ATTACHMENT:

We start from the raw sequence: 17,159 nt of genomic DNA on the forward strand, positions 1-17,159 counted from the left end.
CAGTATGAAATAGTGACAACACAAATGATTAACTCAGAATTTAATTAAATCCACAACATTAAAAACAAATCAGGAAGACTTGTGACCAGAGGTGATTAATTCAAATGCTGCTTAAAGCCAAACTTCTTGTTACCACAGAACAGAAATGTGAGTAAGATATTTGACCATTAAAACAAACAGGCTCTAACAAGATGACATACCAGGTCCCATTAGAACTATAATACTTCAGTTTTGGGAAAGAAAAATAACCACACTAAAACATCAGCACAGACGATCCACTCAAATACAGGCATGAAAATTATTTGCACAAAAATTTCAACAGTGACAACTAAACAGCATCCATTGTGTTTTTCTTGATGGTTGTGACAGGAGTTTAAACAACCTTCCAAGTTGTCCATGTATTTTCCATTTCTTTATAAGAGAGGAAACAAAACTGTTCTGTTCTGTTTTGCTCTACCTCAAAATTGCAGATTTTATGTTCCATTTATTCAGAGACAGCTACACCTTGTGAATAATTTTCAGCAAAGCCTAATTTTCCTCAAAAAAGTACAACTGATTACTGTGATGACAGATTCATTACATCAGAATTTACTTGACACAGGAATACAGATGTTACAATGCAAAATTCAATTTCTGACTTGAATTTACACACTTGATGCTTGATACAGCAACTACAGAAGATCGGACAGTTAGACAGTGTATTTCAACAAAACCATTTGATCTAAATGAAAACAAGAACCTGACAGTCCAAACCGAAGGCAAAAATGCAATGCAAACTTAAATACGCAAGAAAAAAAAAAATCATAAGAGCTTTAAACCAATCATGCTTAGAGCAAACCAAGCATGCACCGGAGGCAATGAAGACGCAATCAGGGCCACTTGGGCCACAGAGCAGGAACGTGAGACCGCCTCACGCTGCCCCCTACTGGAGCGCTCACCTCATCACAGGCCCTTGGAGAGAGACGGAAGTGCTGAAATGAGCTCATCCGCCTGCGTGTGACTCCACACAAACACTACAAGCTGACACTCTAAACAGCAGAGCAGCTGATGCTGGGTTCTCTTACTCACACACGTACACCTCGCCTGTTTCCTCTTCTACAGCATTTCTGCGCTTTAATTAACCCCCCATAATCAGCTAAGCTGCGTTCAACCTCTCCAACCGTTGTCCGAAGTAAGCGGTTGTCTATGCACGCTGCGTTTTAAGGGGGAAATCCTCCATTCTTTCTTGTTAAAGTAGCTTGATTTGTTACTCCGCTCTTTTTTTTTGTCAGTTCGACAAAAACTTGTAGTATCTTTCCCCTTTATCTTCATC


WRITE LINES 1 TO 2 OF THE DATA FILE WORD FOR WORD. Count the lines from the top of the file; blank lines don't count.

We start from the raw sequence: 17,159 nt of genomic DNA on the forward strand, positions 1-17,159 counted from the left end.
CAGTATGAAATAGTGACAACACAAATGATTAACTCAGAATTTAATTAAATCCACAACATTAAAAACAAATCAGGAAGACTTGTGACCAGAGGTGATTAATTCAAATGCTGCTTAAAGCCAAACTTCTTGTTACCACAGAACAGAAATGTGAGTAAGATATTTGACCATTAAAACAAACAGGCTCTAACAAGATGACATACCAGGTCCCATTAGAACTATAATACTTCAGTTTTGGGAAAGAAAAATAACCACACTAAAACATCAGCACAGACGATCCACTCAAATACAGGCATGAAAATTATTTGCACAAAAATTTCAACAGTGACAACTAAACAGCATCCATTGTGTTTTTCTTGATGGTTGTGACAGGAGTTTAAACAACCTTCCAAGTTGTCCATGTATTTTCCATTTCTTTATAAGAGAGGAAACAAAACTGTTCTGTTCTGTTTTGCTCTACCTCAAAATTGCAGATTTTATGTTCCATTTATTCAGAGACAGCTACACCTTGTGAATAATTTTCAGCAAAGCCTAATTTTCCTCAAAAAAGTACAACTGATTACTGTGATGACAGATTCATTACATCAGAATTTACTTGACACAGGAATACAGATGTTACAATGCAAAATTCAATTTCTGACTTGAATTTACACACTTGATGCTTGATACAGCAACTACAGAAGATCGGACAGTTAGACAGTGTATTTCAACAAAACCATTTGATCTAAATGAAAACAAGAACCTGACAGTCCAAACCGAAGGCAAAAATGCAATGCAAACTTAAATACGCAAGAAAAAAAAAAATCATAAGAGCTTTAAACCAATCATGCTTAGAGCAAACCAAGCATGCACCGGAGGCAATGAAGACGCAATCAGGGCCACTTGGGCCACAGAGCAGGAACGTGAGACCGCCTCACGCTGCCCCCTACTGGAGCGCTCACCTCATCACAGGCCCTTGGAGAGAGACGGAAGTGCTGAAATGAGCTCATCCGCCTGCGTGTGACTCCACACAAACACTACAAGCTGACACTCTAAACAGCAGAGCAGCTGATGCTGGGTTCTCTTACTCACACACGTACACCTCGCCTGTTTCCTCTTCTACAGCATTTCTGCGCTTTAATTAACCCCCCATAATCAGCTAAGCTGCGTTCAACCTCTCCAACCGTTGTCCGAAGTAAGCGGTTGTCTATGCACGCTGCGTTTTAAGGGGGAAATCCTCCATTCTTTCTTGTTAAAGTAGCTTGATTTGTTACTCCGCTCTTTTTTTTTGTCAGTTCGACAAAAACTTGTAGTATCTTTCCCCTTTATCTTCATC